Timeline of furore over funeral of senior republican Bobby Storey
The funeral of senior republican Bobby Storey last year sparked a political furore when hundreds of people poured on to the streets of west Belfast despite strict regulations over public gatherings.
At that time Northern Ireland was under strict rules which limited social interaction aimed at stemming the spread of coronavirus during the first wave of the pandemic.
The appearance of deputy First Minister Michelle O’Neill among the crowds led to ructions at the top of the Stormont Executive.
Here is how events unfolded:
– June 21 – Bobby Storey, an influential figure in the republican movement and former IRA man, dies at the age of 64 in England following an illness.
– June 26 – People line the streets in west Belfast as Mr Storey’s body is brought home.
– June 30 – Hundreds turn out for the funeral, including Michelle O’Neill, Sinn Fein president Mary-Lou McDonald, former party president Gerry Adams and Stormont Finance Minister Conor Murphy.
Following requiem Mass at St Agnes Church, a cortege followed by hundreds makes its way to Milltown Cemetery where speeches are made. Mr Storey’s remains are later transferred across the city to Roselawn Cemetery for cremation.
A furious reaction follows from politicians. The PSNI issues a statement which said officers had received assurances that health guidelines would be observed with marshals to ensure compliance.
– July 1 – Ms O’Neill is defiant amid calls for her to resign, insisting the cortege was limited to 30 while social distancing inside the church was “exemplary”. She says: “I will never apologise for attending the funeral of my friend.”
– July 2 – Ms McDonald responds to criticism for travelling from Dublin to attend the funeral, telling RTE it had been “meticulously planned with the PSNI and others”. Irish premier Leo Varadkar joins criticism of Sinn Fein, and says politicians should “lead by example”.
– July 4 – PSNI Assistant Chief Constable Alan Todd says officers were not involved in the planning of the funeral.
– July 10 – Belfast city councillors vote for an independent investigation into events at Roselawn on the day of the funeral.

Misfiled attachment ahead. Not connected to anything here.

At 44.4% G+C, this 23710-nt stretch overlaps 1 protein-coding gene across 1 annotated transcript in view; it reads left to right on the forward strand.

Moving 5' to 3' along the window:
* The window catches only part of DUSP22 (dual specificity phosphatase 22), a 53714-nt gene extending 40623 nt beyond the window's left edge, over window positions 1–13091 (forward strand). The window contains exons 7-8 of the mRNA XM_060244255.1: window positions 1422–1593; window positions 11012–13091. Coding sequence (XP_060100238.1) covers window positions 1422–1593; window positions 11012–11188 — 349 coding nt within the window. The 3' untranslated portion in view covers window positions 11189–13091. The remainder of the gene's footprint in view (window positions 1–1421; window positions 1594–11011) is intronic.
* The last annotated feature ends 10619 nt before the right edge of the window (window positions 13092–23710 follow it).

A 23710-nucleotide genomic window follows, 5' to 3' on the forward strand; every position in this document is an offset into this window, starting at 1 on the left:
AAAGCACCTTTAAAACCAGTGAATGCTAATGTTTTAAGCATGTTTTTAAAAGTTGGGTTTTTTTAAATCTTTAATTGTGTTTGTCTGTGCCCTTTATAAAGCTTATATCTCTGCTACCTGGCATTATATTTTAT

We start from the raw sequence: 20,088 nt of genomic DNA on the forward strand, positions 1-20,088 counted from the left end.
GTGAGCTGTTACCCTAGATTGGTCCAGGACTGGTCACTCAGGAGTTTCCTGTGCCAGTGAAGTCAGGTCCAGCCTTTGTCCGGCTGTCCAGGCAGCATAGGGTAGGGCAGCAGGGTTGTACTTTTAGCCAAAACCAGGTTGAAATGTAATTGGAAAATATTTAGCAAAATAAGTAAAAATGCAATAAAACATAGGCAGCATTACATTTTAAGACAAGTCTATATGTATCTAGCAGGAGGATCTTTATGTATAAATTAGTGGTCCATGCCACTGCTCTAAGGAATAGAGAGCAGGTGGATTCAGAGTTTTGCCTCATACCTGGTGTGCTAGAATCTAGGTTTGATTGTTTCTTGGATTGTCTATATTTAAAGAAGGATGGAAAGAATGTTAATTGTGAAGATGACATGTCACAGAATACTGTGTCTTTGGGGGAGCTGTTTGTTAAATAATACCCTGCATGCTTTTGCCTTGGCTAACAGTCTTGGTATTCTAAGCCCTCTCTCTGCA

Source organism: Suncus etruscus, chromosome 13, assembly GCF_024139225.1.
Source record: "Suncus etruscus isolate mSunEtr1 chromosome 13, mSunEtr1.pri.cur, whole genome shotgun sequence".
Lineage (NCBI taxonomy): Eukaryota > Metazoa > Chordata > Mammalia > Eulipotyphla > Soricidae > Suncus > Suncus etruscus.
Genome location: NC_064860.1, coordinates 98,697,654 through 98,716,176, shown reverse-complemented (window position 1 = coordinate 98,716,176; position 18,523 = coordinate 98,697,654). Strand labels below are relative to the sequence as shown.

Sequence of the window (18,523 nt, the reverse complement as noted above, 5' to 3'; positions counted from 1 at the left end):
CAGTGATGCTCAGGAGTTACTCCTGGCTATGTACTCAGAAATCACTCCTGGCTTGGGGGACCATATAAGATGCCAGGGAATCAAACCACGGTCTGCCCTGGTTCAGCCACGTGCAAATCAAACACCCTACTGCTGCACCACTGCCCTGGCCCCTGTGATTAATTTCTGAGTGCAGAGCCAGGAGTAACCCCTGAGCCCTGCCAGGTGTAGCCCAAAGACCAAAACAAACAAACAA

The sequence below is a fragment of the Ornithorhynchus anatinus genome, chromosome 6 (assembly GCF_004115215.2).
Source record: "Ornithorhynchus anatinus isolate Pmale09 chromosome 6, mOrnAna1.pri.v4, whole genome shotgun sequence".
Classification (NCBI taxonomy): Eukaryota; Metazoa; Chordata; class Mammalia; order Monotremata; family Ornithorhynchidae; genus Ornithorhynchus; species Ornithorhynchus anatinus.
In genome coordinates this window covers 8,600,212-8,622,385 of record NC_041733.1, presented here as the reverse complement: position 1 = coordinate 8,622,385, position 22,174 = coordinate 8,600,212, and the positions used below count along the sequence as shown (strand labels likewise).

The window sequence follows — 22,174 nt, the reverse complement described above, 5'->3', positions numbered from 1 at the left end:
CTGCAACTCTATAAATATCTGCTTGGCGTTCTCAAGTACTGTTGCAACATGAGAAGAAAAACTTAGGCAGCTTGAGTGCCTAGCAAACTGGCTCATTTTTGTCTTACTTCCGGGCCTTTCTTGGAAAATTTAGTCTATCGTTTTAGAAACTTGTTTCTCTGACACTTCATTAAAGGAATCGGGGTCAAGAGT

– July 11 – The PSNI announces that Mark Webster, Cumbria’s Deputy Chief Constable, will oversee and direct the investigation into potential breaches of Covid-19 restrictions at the funeral.
– July 20 – First Minister Arlene Foster stops joint public health briefings with Ms O’Neill until investigations into alleged breaches of regulations at the funeral are investigated.
– September 9 – Ms O’Neill speaks of regret that the public health message was undermined, but does not apologise for attending the funeral. Joint appearances with Mrs Foster later resume.
– September 24 – Police announce that 24 people will be interviewed over alleged breaches of coronavirus regulations at the funeral.
– December 17 – Police announce the investigation into alleged breaches has concluded and a file will be submitted to the Public Prosecution Service.
– February 18 – An independent report finds that Belfast City Council was not pressured to allow special treatment in the organisation of the cremation of Mr Storey, but it finds that different arrangements for cremations that day were “avoidable, unnecessary and completely wrong”.
The council apologises to all the families affected by events at the cemetery on June 30, and describes the difference in treatment as “unacceptable”.
– March 30 – Northern Ireland’s Public Prosecution Service announce it will not be pursuing any prosecutions over alleged breaches of Covid-19 regulations at the funeral of senior republican Bobby Storey.
Director of public prosecutions Stephen Herron acknowledged “widespread public concern” but said the evidential test had not been met.
– First Minister Arlene Foster reacted furiously and called for PSNI chief constable Simon Byrne to resign over the policing around the funeral.
Mr Byrne declined and said he stands by the actions of his officers.